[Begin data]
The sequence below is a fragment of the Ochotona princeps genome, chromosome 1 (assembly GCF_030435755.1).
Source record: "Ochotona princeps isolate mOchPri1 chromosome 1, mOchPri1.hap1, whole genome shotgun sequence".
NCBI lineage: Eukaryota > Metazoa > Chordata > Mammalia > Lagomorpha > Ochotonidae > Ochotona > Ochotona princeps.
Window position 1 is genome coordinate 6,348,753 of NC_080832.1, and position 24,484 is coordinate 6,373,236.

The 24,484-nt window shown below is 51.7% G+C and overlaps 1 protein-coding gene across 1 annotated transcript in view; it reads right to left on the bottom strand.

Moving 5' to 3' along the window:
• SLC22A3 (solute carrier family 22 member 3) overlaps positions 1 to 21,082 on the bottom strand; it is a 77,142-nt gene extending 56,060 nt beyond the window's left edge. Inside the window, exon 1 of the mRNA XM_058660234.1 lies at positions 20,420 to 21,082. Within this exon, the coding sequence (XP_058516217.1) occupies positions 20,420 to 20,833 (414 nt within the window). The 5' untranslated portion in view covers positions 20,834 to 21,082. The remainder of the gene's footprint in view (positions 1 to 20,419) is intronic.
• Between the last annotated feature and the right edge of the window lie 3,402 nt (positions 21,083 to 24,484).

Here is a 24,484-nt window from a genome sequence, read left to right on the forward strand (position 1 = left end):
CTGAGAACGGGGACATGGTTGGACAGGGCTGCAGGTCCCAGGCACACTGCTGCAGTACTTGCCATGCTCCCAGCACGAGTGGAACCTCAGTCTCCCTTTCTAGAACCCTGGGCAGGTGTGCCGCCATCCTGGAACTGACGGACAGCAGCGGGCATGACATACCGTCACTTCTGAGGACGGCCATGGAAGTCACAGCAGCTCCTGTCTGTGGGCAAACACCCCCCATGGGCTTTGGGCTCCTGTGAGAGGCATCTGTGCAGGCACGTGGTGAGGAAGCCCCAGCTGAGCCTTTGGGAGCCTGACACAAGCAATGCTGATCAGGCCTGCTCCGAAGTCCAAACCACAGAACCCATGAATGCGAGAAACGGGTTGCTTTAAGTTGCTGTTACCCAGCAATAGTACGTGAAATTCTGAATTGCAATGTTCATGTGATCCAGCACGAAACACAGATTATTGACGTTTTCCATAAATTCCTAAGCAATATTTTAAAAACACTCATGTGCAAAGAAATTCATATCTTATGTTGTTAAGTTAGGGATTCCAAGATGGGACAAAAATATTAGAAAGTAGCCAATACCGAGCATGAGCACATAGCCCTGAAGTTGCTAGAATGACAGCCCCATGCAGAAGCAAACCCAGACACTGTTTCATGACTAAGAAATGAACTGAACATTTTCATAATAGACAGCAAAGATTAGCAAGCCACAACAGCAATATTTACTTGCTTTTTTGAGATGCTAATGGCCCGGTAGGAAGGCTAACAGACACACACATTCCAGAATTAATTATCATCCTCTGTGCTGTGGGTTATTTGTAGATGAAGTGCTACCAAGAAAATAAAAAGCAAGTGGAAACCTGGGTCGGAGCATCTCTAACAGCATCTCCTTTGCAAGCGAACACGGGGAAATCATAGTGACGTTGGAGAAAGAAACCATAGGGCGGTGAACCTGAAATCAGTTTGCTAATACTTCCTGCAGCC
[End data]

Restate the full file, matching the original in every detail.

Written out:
The sequence below is a fragment of the Ochotona princeps genome, chromosome 1 (assembly GCF_030435755.1).
Source record: "Ochotona princeps isolate mOchPri1 chromosome 1, mOchPri1.hap1, whole genome shotgun sequence".
NCBI lineage: Eukaryota > Metazoa > Chordata > Mammalia > Lagomorpha > Ochotonidae > Ochotona > Ochotona princeps.
Window position 1 is genome coordinate 6,348,753 of NC_080832.1, and position 24,484 is coordinate 6,373,236.

The 24,484-nt window shown below is 51.7% G+C and overlaps 1 protein-coding gene across 1 annotated transcript in view; it reads right to left on the bottom strand.

Moving 5' to 3' along the window:
• SLC22A3 (solute carrier family 22 member 3) overlaps positions 1 to 21,082 on the bottom strand; it is a 77,142-nt gene extending 56,060 nt beyond the window's left edge. Inside the window, exon 1 of the mRNA XM_058660234.1 lies at positions 20,420 to 21,082. Within this exon, the coding sequence (XP_058516217.1) occupies positions 20,420 to 20,833 (414 nt within the window). The 5' untranslated portion in view covers positions 20,834 to 21,082. The remainder of the gene's footprint in view (positions 1 to 20,419) is intronic.
• Between the last annotated feature and the right edge of the window lie 3,402 nt (positions 21,083 to 24,484).

Here is a 24,484-nt window from a genome sequence, read left to right on the forward strand (position 1 = left end):
CTGAGAACGGGGACATGGTTGGACAGGGCTGCAGGTCCCAGGCACACTGCTGCAGTACTTGCCATGCTCCCAGCACGAGTGGAACCTCAGTCTCCCTTTCTAGAACCCTGGGCAGGTGTGCCGCCATCCTGGAACTGACGGACAGCAGCGGGCATGACATACCGTCACTTCTGAGGACGGCCATGGAAGTCACAGCAGCTCCTGTCTGTGGGCAAACACCCCCCATGGGCTTTGGGCTCCTGTGAGAGGCATCTGTGCAGGCACGTGGTGAGGAAGCCCCAGCTGAGCCTTTGGGAGCCTGACACAAGCAATGCTGATCAGGCCTGCTCCGAAGTCCAAACCACAGAACCCATGAATGCGAGAAACGGGTTGCTTTAAGTTGCTGTTACCCAGCAATAGTACGTGAAATTCTGAATTGCAATGTTCATGTGATCCAGCACGAAACACAGATTATTGACGTTTTCCATAAATTCCTAAGCAATATTTTAAAAACACTCATGTGCAAAGAAATTCATATCTTATGTTGTTAAGTTAGGGATTCCAAGATGGGACAAAAATATTAGAAAGTAGCCAATACCGAGCATGAGCACATAGCCCTGAAGTTGCTAGAATGACAGCCCCATGCAGAAGCAAACCCAGACACTGTTTCATGACTAAGAAATGAACTGAACATTTTCATAATAGACAGCAAAGATTAGCAAGCCACAACAGCAATATTTACTTGCTTTTTTGAGATGCTAATGGCCCGGTAGGAAGGCTAACAGACACACACATTCCAGAATTAATTATCATCCTCTGTGCTGTGGGTTATTTGTAGATGAAGTGCTACCAAGAAAATAAAAAGCAAGTGGAAACCTGGGTCGGAGCATCTCTAACAGCATCTCCTTTGCAAGCGAACACGGGGAAATCATAGTGACGTTGGAGAAAGAAACCATAGGGCGGTGAACCTGAAATCAGTTTGCTAATACTTCCTGCAGCC